Munich is famous for its heritage, customs and of course the people living here or those who lived here in former times. Some of them influenced Munich’s history, others were just nice fellows, sometimes a bit freakish, but always typical Munich-ish :-). This one here wasn’t even born in Munich, but became a Munich original…
Frederik Hodges was born in 1831. His father owned a stearin factory (other sources say it was a Gin destillery) in the Metropolitan Borough of Lambeth, a London borough, which is now part of the London borough of Lambeth. So you can say Frederiks family was quite rich. He was sent to Munich at the age of 15 to study in Munich, but as the German Revolution of 1848 started, he had to go back to London. In 1851 his father died and Frederik had to take over the factory. At that time there were a few factories in Lambeth. Once a nearby factory caught fire, but the London firebrigade couldn’t manage to extinguish the fire so the factory burnt down. Frederik Hodges was impressed and shocked, that the firemen couldn’t do anything about the fire. He also was afraid to loose his own factory, which stayed unharmed (at least this time). He bought his own fire engine and trained workers to use it, known as the “Hodges brigade“. But he felt this wasn’t enough, so he travelled through Europe to study different firebrigades in bigger cities. He also came to Munich and was deeply impressed about the Munich fire fighters and their system.
So he created a factory firebrigade like the Munich fire fighters and soon he could prove the effectiveness. Near river Thames his fire fighters took out a dangerous fire and Hodges was awarded the title “captain”.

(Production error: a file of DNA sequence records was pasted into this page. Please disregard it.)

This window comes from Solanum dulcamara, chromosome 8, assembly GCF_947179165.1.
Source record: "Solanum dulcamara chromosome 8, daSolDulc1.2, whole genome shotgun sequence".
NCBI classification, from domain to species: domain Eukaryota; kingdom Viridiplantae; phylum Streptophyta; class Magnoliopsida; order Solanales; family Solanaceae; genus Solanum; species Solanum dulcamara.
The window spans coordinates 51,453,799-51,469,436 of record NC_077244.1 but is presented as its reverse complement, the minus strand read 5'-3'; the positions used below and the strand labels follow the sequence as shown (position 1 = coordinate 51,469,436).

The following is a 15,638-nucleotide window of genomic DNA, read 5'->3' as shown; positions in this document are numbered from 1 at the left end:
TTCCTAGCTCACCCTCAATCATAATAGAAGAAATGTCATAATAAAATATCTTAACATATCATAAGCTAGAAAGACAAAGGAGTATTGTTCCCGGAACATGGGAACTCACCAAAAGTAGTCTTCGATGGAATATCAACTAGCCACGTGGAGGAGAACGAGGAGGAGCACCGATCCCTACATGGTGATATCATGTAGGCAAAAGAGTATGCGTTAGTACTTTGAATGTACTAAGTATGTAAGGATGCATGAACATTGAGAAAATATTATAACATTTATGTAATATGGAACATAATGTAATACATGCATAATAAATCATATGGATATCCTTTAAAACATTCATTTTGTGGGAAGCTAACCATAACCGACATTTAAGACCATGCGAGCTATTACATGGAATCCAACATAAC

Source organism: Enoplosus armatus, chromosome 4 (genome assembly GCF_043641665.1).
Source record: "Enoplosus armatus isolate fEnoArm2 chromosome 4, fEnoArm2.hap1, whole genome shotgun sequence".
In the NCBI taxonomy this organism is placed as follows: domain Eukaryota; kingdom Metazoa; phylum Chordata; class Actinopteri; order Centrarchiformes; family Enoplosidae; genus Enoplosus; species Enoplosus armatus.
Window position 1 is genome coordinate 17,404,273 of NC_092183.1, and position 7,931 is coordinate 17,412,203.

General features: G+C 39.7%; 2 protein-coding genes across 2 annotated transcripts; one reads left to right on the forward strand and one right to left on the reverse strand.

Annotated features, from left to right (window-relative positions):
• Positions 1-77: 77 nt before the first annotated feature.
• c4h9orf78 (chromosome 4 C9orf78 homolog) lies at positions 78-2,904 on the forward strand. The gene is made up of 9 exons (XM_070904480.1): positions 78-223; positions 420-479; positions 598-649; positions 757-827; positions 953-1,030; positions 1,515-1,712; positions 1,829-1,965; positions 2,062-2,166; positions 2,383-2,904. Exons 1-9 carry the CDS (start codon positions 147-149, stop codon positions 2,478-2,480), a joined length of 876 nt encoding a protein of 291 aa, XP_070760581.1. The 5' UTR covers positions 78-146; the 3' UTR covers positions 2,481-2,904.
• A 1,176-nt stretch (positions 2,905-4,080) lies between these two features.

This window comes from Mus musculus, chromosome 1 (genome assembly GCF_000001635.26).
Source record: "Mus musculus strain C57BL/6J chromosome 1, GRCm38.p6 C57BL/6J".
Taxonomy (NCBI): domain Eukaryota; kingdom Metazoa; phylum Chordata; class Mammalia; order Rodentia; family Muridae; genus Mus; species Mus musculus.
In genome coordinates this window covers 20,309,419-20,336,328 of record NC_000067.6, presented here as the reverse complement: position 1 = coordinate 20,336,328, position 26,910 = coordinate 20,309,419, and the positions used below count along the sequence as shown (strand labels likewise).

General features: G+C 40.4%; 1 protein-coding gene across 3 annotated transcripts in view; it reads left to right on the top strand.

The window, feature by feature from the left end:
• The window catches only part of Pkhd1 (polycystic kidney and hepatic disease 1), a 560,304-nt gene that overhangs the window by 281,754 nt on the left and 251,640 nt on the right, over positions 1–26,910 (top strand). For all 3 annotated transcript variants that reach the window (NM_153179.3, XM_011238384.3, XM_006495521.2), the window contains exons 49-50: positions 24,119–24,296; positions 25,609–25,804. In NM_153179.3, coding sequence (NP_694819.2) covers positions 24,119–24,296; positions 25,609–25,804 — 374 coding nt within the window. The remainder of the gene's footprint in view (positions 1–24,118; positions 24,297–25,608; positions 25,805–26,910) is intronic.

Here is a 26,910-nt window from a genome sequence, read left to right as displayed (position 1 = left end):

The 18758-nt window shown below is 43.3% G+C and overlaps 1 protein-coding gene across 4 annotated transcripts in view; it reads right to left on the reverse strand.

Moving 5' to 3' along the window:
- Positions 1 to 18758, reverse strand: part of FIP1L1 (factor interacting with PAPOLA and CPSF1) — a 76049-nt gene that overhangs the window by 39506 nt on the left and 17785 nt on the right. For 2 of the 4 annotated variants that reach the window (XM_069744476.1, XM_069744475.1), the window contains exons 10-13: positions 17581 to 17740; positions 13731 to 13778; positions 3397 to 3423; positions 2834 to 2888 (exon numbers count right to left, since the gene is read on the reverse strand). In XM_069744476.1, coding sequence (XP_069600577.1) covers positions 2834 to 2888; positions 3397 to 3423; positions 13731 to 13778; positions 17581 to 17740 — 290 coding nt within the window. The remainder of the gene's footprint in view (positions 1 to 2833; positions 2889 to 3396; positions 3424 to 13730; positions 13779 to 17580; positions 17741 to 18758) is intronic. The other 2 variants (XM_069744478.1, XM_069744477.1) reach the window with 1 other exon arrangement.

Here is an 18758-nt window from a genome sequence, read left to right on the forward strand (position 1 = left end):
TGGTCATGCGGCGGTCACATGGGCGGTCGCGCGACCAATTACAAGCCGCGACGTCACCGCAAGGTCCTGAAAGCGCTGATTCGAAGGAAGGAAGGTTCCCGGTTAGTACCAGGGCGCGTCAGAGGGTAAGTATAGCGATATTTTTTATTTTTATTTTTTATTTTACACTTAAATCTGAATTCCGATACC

Nobody knows why, but after a while, he sold everything and went to Munich with his wife (who was a daughter of a royal bavarian personal doctor). They lived extravagant in Munich and when his wife died, he lavished money even more.
Hodges was a hulk. This and the fact he always wore fine suits and special long walking sticks made him well known in the streets of Munich. But he wasted his money and also the money from his family, so they forced him to accept a pension. From there on he couldn’t waste his money anymore… Hodges died in Munich aged 75 on Christmas Eve 1904.
In Munich he was known as “der Kapitän”, which is a correct but literal translation from the english “captain”. But in Germany, the word “Kapitän” refers to “skipper” or “shipmaster” and not to a military rank. The military rank “captain”, Hodges was given, would be translated to “Hauptmann” in german.
So the citizens called him “shipmaster” and not “Hauptmann” because of this mistransaltion.
You can find a picture of Frederik Hodges, taken in 1875 on this website of Deutsches Museum (the photos are sorted by surname).